JAMES J. HILL – “The Empire Builder”
The sleepy village of Wayzata was excited at the arrival of the railroad on August 24, 1867. The famous William Crooks steam engine pulled two passenger cars down the main street of Wayzata, arriving to the shouts and applause of the local citizens. For several years the St. Paul, Minneapolis and & Manitoba Railroad made several trips a day hauling freight and passengers to Wayzata. However, once the initial excitement wore off, the citizens were less thrilled about the railroad traveling down their main street of town. Not only was it loud, smelly and dirty with the black ash coming from the steam engines, but it also made some citizens feel cut off from the lake.
By 1878 James J. Hill gained control of the railroad and later renamed it The Great Northern Railroad. After Wayzata’s incorporation as a village in 1883 one of their first orders of business was to have the railroad move the tracks further north. They lost the first case, but won the second time and Hill was forced to move the tracks off the street, but instead of moving them further north, he brought them closer to the lake. He also removed the train station that was located at the foot of Broadway Avenue, and built a new depot east of town near Bushaway Road and named it Holdridge. He declared that the residents of Wayzata could “walk a mile for the next twenty years.” The “feud’ between Wayzata and Hill ended in 1906 when Hill built Wayzata a new depot. It was said to be the “handsomest” depot along the entire railway line.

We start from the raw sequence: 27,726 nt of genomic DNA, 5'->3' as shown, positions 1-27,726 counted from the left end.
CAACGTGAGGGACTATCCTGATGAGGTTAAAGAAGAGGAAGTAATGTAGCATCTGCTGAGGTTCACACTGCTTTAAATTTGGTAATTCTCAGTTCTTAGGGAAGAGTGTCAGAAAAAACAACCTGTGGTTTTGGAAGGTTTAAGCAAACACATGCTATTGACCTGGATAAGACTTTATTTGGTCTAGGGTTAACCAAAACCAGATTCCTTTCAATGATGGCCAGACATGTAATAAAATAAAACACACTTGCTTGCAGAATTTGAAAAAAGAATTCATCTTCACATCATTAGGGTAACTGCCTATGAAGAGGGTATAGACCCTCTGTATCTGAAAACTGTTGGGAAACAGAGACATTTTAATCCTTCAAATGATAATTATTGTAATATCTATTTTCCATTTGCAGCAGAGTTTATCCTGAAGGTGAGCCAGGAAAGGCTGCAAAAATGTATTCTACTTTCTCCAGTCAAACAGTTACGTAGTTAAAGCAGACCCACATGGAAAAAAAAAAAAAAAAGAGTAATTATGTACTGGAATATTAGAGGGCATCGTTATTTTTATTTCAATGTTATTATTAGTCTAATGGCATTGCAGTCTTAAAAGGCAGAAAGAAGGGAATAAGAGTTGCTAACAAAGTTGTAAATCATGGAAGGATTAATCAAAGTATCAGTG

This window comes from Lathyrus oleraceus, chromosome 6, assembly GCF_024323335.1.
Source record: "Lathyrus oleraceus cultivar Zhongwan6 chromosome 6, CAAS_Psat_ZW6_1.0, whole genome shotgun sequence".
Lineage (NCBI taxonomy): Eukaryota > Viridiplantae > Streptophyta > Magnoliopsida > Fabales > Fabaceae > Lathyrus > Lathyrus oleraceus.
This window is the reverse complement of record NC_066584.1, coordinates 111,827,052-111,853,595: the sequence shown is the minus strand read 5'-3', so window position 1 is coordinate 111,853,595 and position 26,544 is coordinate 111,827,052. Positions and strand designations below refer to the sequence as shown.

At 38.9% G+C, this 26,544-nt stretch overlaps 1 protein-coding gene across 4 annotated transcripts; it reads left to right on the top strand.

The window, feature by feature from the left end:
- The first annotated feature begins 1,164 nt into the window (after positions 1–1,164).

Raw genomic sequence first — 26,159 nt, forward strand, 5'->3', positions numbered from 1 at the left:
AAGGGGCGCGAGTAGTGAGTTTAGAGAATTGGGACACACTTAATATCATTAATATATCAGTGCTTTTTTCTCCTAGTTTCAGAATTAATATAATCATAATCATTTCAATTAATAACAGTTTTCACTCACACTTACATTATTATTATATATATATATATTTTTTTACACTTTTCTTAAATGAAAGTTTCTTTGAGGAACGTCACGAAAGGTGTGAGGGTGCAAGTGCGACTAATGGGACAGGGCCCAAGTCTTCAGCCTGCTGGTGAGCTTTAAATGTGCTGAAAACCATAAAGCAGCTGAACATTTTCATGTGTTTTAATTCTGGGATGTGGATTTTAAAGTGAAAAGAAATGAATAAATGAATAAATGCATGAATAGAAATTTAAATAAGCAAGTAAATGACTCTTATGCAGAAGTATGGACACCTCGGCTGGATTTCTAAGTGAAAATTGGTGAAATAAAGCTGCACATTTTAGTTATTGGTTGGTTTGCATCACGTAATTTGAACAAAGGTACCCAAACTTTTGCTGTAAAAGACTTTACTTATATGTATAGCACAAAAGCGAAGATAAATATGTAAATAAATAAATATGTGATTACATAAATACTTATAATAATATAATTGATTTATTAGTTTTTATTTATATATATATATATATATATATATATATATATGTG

Service continued out of the depot until 1971, and in 1972 Burlington Northern deeded the depot to the City of Wayzata. In 1981 it was placed on the National and State Register of Historic Places. It is ironic that the Railroads presence can also be thanked for much of the preservation of the tremendous public viewing areas in Wayzata that remain to this day. In addition, the many former railroads no longer needed for rail transport in our region have become revitalized as the basis of the framework of much of our magnificent regional trails system. Today – the Wayzata Historical Society maintains the depot as a museum.
Wayzata’s James J. Hill Days is an annual celebration of the town’s history, as well as a way to thank Mr. Hill for helping to preserve Wayzata’s history as it has become a thriving Lake Minnetonka community.